The “team of researchers estimate that a lifetime of brisk walking could lead to the equivalent of 16 years younger biological age by midlife
Additionally, while previous studies had “not been able to confirm whether adopting a brisk walking pace actually causes
better health… this study used people’s genetic profile to show that faster walking pace is indeed likely to lead to younger biological age as measured by telomeres.”6
So, should you walk further and faster? Walking further and faster can be great for staying motivated and reaching new goals; but, do what works for you! Here are some tips to help:
1. Track your activity.
Whether you track time, distance, or some other measure, keeping track of your activity can help you see your progress and motivate you toward your fitness goals. If you’re trying to lose weight and want to track calories burned, keep track of your distance. You can approximate about 100 calories burned per mile,7
although this differs depending on your height, weight, gender, pace, terrain, and more.
2. Keep the pace.
Start walking slowly to warm up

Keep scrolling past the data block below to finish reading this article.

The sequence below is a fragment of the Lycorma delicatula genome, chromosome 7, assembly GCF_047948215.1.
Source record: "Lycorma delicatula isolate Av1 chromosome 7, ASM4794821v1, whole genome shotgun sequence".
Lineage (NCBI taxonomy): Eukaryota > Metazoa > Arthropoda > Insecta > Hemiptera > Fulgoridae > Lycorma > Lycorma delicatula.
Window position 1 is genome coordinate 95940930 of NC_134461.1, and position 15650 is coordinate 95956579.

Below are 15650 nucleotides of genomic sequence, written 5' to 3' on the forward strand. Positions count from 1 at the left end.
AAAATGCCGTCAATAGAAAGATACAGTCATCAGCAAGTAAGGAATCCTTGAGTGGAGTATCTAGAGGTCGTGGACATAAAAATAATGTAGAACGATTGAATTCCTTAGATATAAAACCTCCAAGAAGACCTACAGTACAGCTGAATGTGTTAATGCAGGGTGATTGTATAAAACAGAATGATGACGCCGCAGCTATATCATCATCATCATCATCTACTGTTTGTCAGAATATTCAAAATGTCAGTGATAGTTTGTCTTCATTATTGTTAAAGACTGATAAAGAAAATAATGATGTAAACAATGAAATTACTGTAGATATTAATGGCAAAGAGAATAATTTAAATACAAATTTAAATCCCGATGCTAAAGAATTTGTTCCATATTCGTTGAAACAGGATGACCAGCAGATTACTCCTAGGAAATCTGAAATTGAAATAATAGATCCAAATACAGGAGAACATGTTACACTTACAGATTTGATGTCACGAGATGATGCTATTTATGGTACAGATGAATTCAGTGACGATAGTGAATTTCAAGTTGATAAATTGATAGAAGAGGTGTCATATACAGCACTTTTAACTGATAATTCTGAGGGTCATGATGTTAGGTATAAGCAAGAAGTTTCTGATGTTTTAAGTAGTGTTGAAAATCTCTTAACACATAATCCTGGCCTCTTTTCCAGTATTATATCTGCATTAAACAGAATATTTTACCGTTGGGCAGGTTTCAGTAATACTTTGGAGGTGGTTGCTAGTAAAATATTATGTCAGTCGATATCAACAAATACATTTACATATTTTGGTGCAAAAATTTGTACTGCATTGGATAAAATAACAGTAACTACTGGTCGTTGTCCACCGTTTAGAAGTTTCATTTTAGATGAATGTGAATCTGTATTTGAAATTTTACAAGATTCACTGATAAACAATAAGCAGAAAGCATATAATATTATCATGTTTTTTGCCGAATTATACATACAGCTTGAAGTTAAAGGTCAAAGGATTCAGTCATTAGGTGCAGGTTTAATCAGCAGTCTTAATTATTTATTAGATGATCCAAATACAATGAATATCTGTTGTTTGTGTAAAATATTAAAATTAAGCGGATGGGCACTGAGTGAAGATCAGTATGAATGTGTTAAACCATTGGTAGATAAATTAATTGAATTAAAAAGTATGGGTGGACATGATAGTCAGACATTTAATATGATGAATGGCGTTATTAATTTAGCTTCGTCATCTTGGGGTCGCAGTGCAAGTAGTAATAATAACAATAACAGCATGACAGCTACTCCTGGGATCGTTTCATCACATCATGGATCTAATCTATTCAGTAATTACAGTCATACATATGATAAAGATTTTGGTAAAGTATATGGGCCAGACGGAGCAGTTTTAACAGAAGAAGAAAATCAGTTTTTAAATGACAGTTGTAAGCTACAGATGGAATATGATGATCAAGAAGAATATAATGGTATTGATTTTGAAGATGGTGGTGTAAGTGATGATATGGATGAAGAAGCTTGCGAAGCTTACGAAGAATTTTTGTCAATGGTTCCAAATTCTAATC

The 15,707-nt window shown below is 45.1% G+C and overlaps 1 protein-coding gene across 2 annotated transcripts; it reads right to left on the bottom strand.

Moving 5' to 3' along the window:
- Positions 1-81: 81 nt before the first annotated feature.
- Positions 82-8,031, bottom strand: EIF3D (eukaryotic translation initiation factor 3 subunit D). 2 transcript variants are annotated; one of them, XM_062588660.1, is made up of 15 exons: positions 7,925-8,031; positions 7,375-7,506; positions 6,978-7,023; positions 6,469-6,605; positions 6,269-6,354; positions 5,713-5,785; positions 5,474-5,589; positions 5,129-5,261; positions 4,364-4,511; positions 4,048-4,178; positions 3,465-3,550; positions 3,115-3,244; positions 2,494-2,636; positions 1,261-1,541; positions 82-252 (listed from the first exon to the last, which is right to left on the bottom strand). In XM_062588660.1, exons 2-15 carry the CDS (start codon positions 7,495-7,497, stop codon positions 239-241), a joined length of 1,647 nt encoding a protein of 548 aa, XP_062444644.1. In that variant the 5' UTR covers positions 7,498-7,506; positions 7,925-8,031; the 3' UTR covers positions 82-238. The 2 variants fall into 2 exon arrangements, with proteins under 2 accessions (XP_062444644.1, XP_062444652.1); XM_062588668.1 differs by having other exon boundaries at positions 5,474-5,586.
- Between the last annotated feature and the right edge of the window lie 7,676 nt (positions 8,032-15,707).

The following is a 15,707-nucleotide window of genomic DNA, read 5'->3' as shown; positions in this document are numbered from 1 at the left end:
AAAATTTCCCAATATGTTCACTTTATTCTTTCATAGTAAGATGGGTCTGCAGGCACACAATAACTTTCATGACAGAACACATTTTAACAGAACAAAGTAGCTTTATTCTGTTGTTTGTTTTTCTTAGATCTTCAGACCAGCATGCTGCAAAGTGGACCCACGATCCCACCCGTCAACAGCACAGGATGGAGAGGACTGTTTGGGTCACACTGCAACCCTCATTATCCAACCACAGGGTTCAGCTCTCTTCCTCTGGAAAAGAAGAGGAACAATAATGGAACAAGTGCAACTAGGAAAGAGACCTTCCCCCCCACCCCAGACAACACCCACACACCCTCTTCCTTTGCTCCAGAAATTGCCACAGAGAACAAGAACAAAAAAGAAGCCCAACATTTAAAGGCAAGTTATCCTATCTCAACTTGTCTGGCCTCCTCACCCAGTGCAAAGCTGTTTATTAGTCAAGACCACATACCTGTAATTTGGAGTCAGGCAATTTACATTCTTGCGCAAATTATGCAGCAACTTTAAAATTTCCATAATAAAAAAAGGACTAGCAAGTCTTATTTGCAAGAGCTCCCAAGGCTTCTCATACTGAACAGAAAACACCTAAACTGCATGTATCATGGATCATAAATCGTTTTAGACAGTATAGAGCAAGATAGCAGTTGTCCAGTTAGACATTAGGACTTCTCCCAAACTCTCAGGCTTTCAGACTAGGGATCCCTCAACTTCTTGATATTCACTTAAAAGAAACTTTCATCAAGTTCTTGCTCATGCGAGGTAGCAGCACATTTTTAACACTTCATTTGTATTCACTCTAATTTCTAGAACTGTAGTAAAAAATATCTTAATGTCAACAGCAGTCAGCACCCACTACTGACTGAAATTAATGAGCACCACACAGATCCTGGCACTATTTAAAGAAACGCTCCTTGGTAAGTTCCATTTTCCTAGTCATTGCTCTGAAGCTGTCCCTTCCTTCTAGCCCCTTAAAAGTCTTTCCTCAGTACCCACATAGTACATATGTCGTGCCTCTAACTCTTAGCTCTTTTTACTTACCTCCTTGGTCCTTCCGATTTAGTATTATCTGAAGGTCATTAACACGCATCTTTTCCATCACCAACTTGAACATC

your body for the first 5 minutes. This allows nutrient-rich blood to pump oxygen to your muscles so they can perform well and reduce injury risk. After the warm-up, pick up your pace and try to maintain a brisk walk until you’re ready to cool down – the last 5 minutes.
3. Keep it interesting.
Knowing the distance of a single walking route can make tracking easy and efficient, but if you start to get tired of the same route, consider tracking the distance of multiple routes and trying new ones. String routes together to break up the boredom and gain even more distance. To figure out the distance of your walks:
- Use a GPS-driven app like MapMyWalk or Walkmeter.
- Try onthegomap.com (use the menu to select your location then select the roads you walk to map the distance)
- Drive the route and check your odometer for the distance.
4. Mix it up.
If maintaining a brisk pace seems too hard at first, or you find yourself slowing down, or just getting bored, try interval walking. Interval walking can take many forms, but one way to do it is to walk at a moderate pace for 1-2 minutes and then at a brisk pace for 1-2 minutes, alternating moderate and brisk walking as you go. You can also use landmarks for your intervals. Walk briskly to the first stop sign and then more moderately to the big tree, briskly to the next intersection, moderately past the next 10 houses, etc. Again, alternating intensity as you walk.
Getting to your goal
Adding distance and increasing your intensity can add health benefits to your walking routine. Whether you decide to track and measure your activity or not, just get out there and move! Moving some is better than moving none and adding more is even better. Tracking your walking workout by distance and picking up your pace may help you effectively move toward reaching your health and fitness goals.
Need motivation to move more and build healthy habits? Try one of our free walking programs